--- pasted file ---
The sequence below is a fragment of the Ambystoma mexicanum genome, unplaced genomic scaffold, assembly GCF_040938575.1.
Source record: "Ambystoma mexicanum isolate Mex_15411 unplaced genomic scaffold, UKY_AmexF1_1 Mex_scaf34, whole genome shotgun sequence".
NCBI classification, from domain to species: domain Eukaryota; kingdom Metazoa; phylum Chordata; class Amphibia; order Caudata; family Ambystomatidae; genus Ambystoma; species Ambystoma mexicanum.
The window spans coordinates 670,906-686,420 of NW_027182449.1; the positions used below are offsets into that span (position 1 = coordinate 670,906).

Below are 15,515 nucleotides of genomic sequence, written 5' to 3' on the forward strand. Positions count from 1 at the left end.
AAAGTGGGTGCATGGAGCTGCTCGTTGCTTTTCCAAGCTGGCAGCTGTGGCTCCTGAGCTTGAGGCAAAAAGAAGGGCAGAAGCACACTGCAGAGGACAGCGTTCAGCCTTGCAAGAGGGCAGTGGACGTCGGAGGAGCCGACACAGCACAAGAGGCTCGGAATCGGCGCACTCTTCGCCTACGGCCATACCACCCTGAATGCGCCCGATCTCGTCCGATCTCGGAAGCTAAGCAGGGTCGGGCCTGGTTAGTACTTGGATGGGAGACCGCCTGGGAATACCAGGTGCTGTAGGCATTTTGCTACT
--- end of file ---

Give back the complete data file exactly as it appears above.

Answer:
The sequence below is a fragment of the Ambystoma mexicanum genome, unplaced genomic scaffold, assembly GCF_040938575.1.
Source record: "Ambystoma mexicanum isolate Mex_15411 unplaced genomic scaffold, UKY_AmexF1_1 Mex_scaf34, whole genome shotgun sequence".
NCBI classification, from domain to species: domain Eukaryota; kingdom Metazoa; phylum Chordata; class Amphibia; order Caudata; family Ambystomatidae; genus Ambystoma; species Ambystoma mexicanum.
The window spans coordinates 670,906-686,420 of NW_027182449.1; the positions used below are offsets into that span (position 1 = coordinate 670,906).

Below are 15,515 nucleotides of genomic sequence, written 5' to 3' on the forward strand. Positions count from 1 at the left end.
AAAGTGGGTGCATGGAGCTGCTCGTTGCTTTTCCAAGCTGGCAGCTGTGGCTCCTGAGCTTGAGGCAAAAAGAAGGGCAGAAGCACACTGCAGAGGACAGCGTTCAGCCTTGCAAGAGGGCAGTGGACGTCGGAGGAGCCGACACAGCACAAGAGGCTCGGAATCGGCGCACTCTTCGCCTACGGCCATACCACCCTGAATGCGCCCGATCTCGTCCGATCTCGGAAGCTAAGCAGGGTCGGGCCTGGTTAGTACTTGGATGGGAGACCGCCTGGGAATACCAGGTGCTGTAGGCATTTTGCTACT